General Election

With the General Election in sight, its only right to look at the plans for housing. This has been a major topic discussed at length, with all main parties announcing various pledges in their manifestos. But other than the battle to become the next resident at number 10, what does this all mean for us?
Land and property experts are saying that it’s not right to buy or help for first time buyers that is needed, it’s in fact the supply of land. Land that could hold thousands of new homes to meet the chronic shortage of houses that we are facing.

The subject was addressed at the Council of Mortgage Annual luncheon, where it was discussed how the next government could deliver the housing needs that the country requires. Dame Kate Barker, the author of two influential reports on housing supply and planning was a guest speaker at the event. She told delegates that although improvements had been made to the planning system, the biggest opposition comes from locals who don’t want development in their area.

She also highlighted that a key step would be to gain early momentum in getting the new annual housing supply up over 200,000 by 2020. This would mean bringing forward public land and stopping the planning system suppressing the market.

Previous governments have clearly tried to address the fundamental problem of housing supply, but have not fully succeeded. Over the next twenty years an average 240,000 homes are required in the UK, new builds have been running in the low 100,000’s for the last ten years. As a nation we would need to go back to the statistics from the 1970’s to see house building at the rate of which we need it now.

Countrywide plc have been heavily focussed on a healthier UK property market, a research paper has been launched outlining 10 recommendations on how this can be achieved, to read the full paper click here.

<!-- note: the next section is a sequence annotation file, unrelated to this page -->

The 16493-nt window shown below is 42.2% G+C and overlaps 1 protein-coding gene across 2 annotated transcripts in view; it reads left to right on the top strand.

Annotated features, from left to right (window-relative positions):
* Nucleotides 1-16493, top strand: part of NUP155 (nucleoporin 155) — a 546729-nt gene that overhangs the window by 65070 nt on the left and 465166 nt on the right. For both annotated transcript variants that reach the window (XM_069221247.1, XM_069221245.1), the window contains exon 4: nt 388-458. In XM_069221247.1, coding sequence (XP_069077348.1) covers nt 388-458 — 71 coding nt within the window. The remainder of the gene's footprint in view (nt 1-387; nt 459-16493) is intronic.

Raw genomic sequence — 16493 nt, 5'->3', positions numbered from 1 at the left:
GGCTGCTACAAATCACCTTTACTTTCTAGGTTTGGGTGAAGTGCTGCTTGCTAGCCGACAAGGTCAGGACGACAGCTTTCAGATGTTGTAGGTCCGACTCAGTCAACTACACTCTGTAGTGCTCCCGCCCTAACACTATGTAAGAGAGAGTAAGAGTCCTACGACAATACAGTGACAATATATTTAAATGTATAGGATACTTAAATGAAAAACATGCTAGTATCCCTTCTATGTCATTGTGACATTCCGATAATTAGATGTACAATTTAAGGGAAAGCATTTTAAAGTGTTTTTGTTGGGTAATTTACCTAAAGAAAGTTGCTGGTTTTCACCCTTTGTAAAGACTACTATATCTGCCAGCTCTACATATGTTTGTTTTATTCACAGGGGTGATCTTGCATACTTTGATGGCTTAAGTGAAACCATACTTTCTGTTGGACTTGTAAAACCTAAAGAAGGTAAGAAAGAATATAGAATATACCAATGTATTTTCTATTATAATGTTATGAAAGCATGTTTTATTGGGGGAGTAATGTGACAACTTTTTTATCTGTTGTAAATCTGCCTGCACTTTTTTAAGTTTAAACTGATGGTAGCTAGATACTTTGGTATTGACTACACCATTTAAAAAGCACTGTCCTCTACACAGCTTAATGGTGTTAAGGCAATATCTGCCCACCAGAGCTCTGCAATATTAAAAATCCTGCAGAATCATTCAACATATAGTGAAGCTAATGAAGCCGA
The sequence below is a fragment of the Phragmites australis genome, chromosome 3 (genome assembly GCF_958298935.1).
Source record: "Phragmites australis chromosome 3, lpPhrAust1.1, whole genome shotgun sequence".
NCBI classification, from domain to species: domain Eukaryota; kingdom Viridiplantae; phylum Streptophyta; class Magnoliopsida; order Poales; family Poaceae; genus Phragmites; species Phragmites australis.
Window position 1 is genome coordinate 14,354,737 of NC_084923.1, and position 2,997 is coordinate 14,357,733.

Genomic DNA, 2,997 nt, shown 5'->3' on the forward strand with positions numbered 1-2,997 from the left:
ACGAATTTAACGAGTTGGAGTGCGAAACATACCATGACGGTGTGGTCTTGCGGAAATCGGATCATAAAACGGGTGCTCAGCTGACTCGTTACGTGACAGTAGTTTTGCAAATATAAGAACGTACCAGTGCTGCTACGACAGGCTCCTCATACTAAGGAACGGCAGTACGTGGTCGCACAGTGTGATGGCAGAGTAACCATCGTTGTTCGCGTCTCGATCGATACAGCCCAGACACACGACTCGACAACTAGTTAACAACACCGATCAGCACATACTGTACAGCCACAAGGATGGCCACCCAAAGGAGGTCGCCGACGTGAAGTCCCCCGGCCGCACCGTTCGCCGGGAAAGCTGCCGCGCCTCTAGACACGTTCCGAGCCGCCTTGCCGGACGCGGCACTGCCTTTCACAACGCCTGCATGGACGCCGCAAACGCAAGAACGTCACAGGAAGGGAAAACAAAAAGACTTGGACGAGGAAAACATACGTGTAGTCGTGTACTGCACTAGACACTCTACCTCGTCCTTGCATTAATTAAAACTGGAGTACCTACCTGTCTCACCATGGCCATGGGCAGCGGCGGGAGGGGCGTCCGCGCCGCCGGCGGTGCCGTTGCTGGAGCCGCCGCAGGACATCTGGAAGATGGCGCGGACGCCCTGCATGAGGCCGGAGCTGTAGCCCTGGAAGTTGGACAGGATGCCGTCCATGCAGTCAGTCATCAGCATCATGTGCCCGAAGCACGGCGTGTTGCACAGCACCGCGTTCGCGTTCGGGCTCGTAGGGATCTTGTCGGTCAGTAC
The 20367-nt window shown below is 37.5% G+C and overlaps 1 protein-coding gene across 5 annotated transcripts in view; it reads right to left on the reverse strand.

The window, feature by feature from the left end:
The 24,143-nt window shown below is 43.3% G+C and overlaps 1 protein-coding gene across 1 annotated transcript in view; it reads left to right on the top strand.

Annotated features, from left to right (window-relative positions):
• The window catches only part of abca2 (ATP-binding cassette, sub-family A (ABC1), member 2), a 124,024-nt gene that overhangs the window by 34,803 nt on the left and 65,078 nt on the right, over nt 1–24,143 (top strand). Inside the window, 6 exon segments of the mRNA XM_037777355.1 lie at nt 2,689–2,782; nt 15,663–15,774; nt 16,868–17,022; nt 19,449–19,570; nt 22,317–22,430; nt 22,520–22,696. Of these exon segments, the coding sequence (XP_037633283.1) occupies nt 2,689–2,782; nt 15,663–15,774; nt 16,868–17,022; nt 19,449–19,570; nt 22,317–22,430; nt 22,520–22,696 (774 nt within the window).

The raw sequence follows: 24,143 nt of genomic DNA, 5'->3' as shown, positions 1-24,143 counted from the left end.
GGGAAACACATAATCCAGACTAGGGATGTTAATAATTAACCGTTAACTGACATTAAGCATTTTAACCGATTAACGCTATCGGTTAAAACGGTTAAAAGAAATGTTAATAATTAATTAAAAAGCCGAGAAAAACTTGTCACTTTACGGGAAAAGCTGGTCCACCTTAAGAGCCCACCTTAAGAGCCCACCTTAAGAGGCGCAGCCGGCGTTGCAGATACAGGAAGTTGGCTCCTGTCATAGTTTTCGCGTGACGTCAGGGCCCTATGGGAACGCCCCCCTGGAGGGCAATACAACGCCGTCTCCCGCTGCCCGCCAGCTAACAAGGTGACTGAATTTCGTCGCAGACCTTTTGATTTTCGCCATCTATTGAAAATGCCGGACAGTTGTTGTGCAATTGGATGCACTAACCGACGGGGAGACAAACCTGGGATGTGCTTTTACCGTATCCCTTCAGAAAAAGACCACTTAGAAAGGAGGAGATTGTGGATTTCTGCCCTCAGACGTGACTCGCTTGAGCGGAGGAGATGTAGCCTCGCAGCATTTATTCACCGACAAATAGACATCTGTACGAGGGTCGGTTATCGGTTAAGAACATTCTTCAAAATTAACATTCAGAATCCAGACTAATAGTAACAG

So what do the political parties have to say about the countries current housing issues?

Labour:

Their main pledge is to increase house building to 200,000 homes a year by 2020. How? By planning to require that the money Help to Buy ISAs is invested in building.

Conservatives:

They have promised to extend the Right to Buy scheme to those living in housing association homes, up to 1.3 million people. Also a commitment to 200,000 starter homes for first time buyers under the age of 40.

The Liberal Democrats:

Have promised to build 10 new Garden Cities and have pledged to build 300,000 new energy efficient homes a year, there is no mention of how the planning system will be amended to allow this to go ahead.

What is evidently clear is that more supply is needed to meet demand! Whilst the demand remains high we will continue to see increasing house prices.

UKIP:

Have included a commitment to bring empty properties back into use with their broader housing and planning strategy. The use of brownfield sites to build 2.5 million houses taking advantage of this rich source of derelict land.

Green:

The green party are pledging to build 500,000 social rental homes by 2020, abolish the right to buy your council property and cap rent on properties by introducing 5 year tenancy agreements.